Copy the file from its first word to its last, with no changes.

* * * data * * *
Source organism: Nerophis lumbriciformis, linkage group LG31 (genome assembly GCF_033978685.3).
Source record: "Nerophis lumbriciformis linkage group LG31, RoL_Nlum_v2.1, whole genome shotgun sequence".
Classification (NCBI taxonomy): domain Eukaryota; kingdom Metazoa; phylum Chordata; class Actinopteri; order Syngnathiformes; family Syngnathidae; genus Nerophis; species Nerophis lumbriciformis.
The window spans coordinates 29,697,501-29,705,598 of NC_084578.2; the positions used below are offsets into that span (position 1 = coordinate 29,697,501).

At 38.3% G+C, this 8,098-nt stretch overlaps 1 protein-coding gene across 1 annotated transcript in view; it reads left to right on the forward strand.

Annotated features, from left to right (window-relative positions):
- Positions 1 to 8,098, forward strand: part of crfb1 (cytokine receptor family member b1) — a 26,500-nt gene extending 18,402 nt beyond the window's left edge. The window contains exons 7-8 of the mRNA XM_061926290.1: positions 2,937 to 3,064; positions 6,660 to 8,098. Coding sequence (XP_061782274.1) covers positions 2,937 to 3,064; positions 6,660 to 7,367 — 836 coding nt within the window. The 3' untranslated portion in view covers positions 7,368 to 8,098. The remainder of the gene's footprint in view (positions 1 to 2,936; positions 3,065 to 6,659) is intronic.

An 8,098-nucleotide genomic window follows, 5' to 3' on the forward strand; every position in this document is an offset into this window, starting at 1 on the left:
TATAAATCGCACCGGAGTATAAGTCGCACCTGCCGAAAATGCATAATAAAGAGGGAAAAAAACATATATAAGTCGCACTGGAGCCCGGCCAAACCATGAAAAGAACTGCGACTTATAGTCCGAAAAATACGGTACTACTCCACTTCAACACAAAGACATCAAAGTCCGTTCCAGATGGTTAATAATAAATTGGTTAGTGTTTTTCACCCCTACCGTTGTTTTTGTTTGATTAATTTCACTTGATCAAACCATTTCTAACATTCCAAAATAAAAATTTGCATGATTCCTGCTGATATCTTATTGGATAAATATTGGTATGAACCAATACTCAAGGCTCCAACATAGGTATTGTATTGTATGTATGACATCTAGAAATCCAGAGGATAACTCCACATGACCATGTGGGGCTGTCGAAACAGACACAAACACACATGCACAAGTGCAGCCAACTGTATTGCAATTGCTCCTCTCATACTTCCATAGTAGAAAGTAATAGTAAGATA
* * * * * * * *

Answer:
Source organism: Nerophis lumbriciformis, linkage group LG31 (genome assembly GCF_033978685.3).
Source record: "Nerophis lumbriciformis linkage group LG31, RoL_Nlum_v2.1, whole genome shotgun sequence".
Classification (NCBI taxonomy): domain Eukaryota; kingdom Metazoa; phylum Chordata; class Actinopteri; order Syngnathiformes; family Syngnathidae; genus Nerophis; species Nerophis lumbriciformis.
The window spans coordinates 29,697,501-29,705,598 of NC_084578.2; the positions used below are offsets into that span (position 1 = coordinate 29,697,501).

At 38.3% G+C, this 8,098-nt stretch overlaps 1 protein-coding gene across 1 annotated transcript in view; it reads left to right on the forward strand.

Annotated features, from left to right (window-relative positions):
- Positions 1 to 8,098, forward strand: part of crfb1 (cytokine receptor family member b1) — a 26,500-nt gene extending 18,402 nt beyond the window's left edge. The window contains exons 7-8 of the mRNA XM_061926290.1: positions 2,937 to 3,064; positions 6,660 to 8,098. Coding sequence (XP_061782274.1) covers positions 2,937 to 3,064; positions 6,660 to 7,367 — 836 coding nt within the window. The 3' untranslated portion in view covers positions 7,368 to 8,098. The remainder of the gene's footprint in view (positions 1 to 2,936; positions 3,065 to 6,659) is intronic.

An 8,098-nucleotide genomic window follows, 5' to 3' on the forward strand; every position in this document is an offset into this window, starting at 1 on the left:
TATAAATCGCACCGGAGTATAAGTCGCACCTGCCGAAAATGCATAATAAAGAGGGAAAAAAACATATATAAGTCGCACTGGAGCCCGGCCAAACCATGAAAAGAACTGCGACTTATAGTCCGAAAAATACGGTACTACTCCACTTCAACACAAAGACATCAAAGTCCGTTCCAGATGGTTAATAATAAATTGGTTAGTGTTTTTCACCCCTACCGTTGTTTTTGTTTGATTAATTTCACTTGATCAAACCATTTCTAACATTCCAAAATAAAAATTTGCATGATTCCTGCTGATATCTTATTGGATAAATATTGGTATGAACCAATACTCAAGGCTCCAACATAGGTATTGTATTGTATGTATGACATCTAGAAATCCAGAGGATAACTCCACATGACCATGTGGGGCTGTCGAAACAGACACAAACACACATGCACAAGTGCAGCCAACTGTATTGCAATTGCTCCTCTCATACTTCCATAGTAGAAAGTAATAGTAAGATA